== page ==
If you’ve taken a vacation to Disney World, you’ve likely enjoyed the simplicity, convenience, and personalization that comes with wearing the MagicBand on your wrist.

There was no need to check in to your resort. At your reserved room, you swiped the wristband that had been mailed to you, and you were in.

You kept your wallet in your room or car because you paid for everything with the band. (I think you were the one wearing the shirt, “Most Expensive Day Ever.”) After you ordered your food on your app a half mile from the restaurant, you walked in and chose your table, briefly resting your tired legs. Magically, your food found you just moments later.

While you and your wristband were taking the high-speed turns on Space Mountain, a camera snapped a picture of your joyfully terrified face, sending the image to your My Disney Experience app the same day.

Disney World’s competitor, Universal Orlando, introduced its own wristband—TapuTapu—for its Volcano Bay waterpark. The band enables cashless purchases, alerts visitors when a ride is available, activates effects such as water cannons, and opens lockers.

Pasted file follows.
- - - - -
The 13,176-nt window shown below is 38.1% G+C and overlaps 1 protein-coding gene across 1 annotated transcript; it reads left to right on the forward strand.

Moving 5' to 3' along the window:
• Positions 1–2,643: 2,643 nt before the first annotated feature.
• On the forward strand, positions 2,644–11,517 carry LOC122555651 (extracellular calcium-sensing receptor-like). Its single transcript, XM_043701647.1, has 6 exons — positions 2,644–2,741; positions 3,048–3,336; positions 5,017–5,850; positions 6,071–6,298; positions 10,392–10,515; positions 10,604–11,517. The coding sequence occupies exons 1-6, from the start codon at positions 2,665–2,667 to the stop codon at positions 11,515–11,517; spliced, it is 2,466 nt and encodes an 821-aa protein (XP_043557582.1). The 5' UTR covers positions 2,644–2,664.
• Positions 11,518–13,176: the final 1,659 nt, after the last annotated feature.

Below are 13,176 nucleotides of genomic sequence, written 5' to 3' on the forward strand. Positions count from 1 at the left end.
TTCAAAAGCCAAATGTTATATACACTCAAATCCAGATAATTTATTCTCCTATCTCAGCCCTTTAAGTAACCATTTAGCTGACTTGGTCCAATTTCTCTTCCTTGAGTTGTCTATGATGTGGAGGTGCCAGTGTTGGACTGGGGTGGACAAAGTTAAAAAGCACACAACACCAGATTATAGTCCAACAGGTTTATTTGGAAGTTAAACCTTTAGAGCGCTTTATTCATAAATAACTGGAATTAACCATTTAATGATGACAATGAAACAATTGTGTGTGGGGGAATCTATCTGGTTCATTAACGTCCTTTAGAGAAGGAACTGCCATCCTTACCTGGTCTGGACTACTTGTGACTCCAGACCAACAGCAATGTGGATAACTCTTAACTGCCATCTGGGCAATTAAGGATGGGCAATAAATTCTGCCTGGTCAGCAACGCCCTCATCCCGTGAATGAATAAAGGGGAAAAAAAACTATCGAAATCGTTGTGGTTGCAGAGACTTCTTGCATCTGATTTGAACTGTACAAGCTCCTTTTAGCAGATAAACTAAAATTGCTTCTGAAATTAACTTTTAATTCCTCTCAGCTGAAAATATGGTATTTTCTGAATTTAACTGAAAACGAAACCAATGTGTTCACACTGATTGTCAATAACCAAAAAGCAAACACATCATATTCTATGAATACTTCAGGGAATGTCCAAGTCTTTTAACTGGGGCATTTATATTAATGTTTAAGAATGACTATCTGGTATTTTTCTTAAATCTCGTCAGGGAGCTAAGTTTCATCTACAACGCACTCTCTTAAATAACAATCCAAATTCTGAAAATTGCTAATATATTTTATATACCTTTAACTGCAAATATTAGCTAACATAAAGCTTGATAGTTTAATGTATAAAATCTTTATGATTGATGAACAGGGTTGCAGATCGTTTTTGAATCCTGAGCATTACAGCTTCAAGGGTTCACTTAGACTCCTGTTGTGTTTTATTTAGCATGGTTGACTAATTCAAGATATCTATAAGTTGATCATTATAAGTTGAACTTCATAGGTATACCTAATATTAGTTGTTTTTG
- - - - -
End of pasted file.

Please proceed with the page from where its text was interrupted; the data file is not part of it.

Aiming for a Personalized Customer Experience

How does the technology behind Disney World’s and Universal Orlando’s wristbands make the experiences so convenient?

For these arrangements to work, such entertainment companies need technology that seamlessly connects multiple systems. Data is delivered instantly, enabling awareness of customer needs.

Imagine the amount of data, created by vacationing customers, that gives Disney World and Universal Orlando a wealth of insight into customer behavior, further enabling better customer service.

The Difficulty of Achieving a Complete Customer View

But getting that insight into the customer is notoriously hard. Only 34 percent of executives have achieved a single view of the customer as a result of aggregated customer data. Siloed data and siloed applications continue to impede business objectives.

Without a method for harmonizing data across multiple systems of record, many companies continue to experience inefficiency, errors, and many other problems. As a result, they fail to attain their potential for delivering customer experience.

The Answer: A Federated System of Record

The solution to the problem of siloed systems and poor data quality is a federated system of record—a distributed central nervous system for your data that taps all other systems.

When you connect systems of record in your own business, an update in one system about a customer or any data entity also takes place in (“federates to”) any other system of record that stores such data.

The result is that a business achieves consistent, accurate data that can be updated wherever it is convenient and appropriate to do so. When data quality and availability are high, a business reaps the benefits of automation, enhanced visibility, better control over records, and many other advantages.

Learn more about these benefits, along with stories of how organizations achieve a federated system of record, in our white paper The Brain of Service Management.

Related Posts